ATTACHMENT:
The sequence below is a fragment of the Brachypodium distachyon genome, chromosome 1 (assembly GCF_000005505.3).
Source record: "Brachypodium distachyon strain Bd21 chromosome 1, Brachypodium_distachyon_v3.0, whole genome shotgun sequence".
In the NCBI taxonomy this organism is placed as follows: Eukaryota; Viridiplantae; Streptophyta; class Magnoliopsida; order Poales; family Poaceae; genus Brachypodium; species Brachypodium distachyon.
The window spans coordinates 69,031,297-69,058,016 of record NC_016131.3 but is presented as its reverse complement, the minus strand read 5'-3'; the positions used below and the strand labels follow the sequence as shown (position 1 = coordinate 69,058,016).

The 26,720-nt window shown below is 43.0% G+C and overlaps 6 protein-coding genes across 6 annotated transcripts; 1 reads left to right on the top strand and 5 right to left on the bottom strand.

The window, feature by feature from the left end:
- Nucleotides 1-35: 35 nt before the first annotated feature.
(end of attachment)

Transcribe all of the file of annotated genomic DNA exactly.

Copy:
The sequence below is a fragment of the Brachypodium distachyon genome, chromosome 1 (assembly GCF_000005505.3).
Source record: "Brachypodium distachyon strain Bd21 chromosome 1, Brachypodium_distachyon_v3.0, whole genome shotgun sequence".
In the NCBI taxonomy this organism is placed as follows: Eukaryota; Viridiplantae; Streptophyta; class Magnoliopsida; order Poales; family Poaceae; genus Brachypodium; species Brachypodium distachyon.
The window spans coordinates 69,031,297-69,058,016 of record NC_016131.3 but is presented as its reverse complement, the minus strand read 5'-3'; the positions used below and the strand labels follow the sequence as shown (position 1 = coordinate 69,058,016).

The 26,720-nt window shown below is 43.0% G+C and overlaps 6 protein-coding genes across 6 annotated transcripts; 1 reads left to right on the top strand and 5 right to left on the bottom strand.

The window, feature by feature from the left end:
- Nucleotides 1-35: 35 nt before the first annotated feature.